Two thousand years ago Alexandria was home to a prestigious and well-established Jewish community that numbered 250,000. The Egyptian port city—home to a legendary ancient library—produced Philo, the first major Jewish philosopher. The autonomous community was thoroughly Hellenized, although this did not rob them of their Jewish identity.

Acculturation that included writing on Jewish themes in genres of Greek poetry, history, drama and philosophy never meant complete assimilation. In fact, the Jews of the city rose up against their Roman overlords in a failed revolt in the second century CE. Alexandrian Jewry knew little Hebrew and required a translation of the Torah into Greek.

The Septuagint—the Greek translation of the Hebrew Scriptures that legend states was created by seventy scholars from Judea at the request of Egypt’s Ptolemy kings—became the cornerstone of Judaism in Alexandria’s Jewish community.

While it later became a text that played an important role in the propagation of the Old Testament in the early centuries of Christianity, its place in insuring continuity of the Jewish community in Egypt and the Hellenized Diaspora was central.

The lack of knowledge of Hebrew seemed not to be an impediment to the city’s acculturated Jewry. The argument could be made that there is still no need for knowledge of Hebrew in the Jewish Diaspora.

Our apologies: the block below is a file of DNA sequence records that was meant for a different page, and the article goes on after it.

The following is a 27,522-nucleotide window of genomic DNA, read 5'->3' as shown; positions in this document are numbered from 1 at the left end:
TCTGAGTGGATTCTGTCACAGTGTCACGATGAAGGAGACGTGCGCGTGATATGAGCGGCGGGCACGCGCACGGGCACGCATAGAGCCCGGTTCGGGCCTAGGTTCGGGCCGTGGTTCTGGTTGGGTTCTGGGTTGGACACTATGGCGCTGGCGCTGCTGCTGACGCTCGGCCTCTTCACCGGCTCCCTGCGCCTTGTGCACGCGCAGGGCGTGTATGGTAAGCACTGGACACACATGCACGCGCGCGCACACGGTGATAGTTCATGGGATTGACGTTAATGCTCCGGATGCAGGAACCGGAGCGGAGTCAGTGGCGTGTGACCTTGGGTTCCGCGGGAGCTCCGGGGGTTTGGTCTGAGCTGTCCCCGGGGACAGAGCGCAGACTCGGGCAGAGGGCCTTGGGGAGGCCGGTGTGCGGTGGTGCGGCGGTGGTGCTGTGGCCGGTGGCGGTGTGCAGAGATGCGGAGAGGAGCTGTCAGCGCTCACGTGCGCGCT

So many of the Hebrew texts that are the warp and woof of Jewish faith, practice, and culture have been translated into English and are available to an audience that does not know Hebrew. Yet, I believe that argument is flawed. In the 21st century, fluency in Hebrew will be a key to Jewish continuity, survival and unity. It is true that most Jews throughout the history of the Diaspora spoke Aramaic, Greek, Arabic, Yiddish or Ladino and were not fluent in Hebrew. In fact, Jewish civilization thrived despite the reality that Hebrew was a language of the literate and the learned.

But an important dynamic has transformed the role of Hebrew and brought it to the center stage. The Diaspora no longer dominates Jewish life. The State of Israel has brought together Jews who were once separated by geography, language and culture. The centers of Yiddish and Arabic no longer exist for Jews.

With rising Jew hatred in Europe and an alarming erosion of Jewish identity in America, Israel has surpassed the Exile as a center of Jewish life, culture and learning. From Poland to Yemen, from Ethiopia to Germany—there must be a unifying factor that brings Jews together and enables them to communicate and thrive.

Hebrew is the perfect vehicle for this unity so necessary to the survival of the Jewish State. Although Eliezer Ben-Yehudah revived Hebrew as a spoken language a century ago, the reality is that throughout history Hebrew has served as the language of literature, both religious and secular.

The great Hebrew poets of medieval Spain understood this and made Hebrew the vehicle in which to express Jewish pride in a world in which they were thoroughly acculturated and dominated by the Muslim and Christian majorities.

Since Israel has now achieved dominance in the Jewish world, it is imperative that all Jews be able to participate in the unity of language. Not to be fluent in Hebrew is to cut oneself off from the center of the Jewish universe.

While translations remain an important educational tool, Jewish unity is lost in translation. “Reading a poem in translation,” said the poet, “is like kissing a woman through a veil.” It is time to make the knowledge of Hebrew central to Jewish life and identity.
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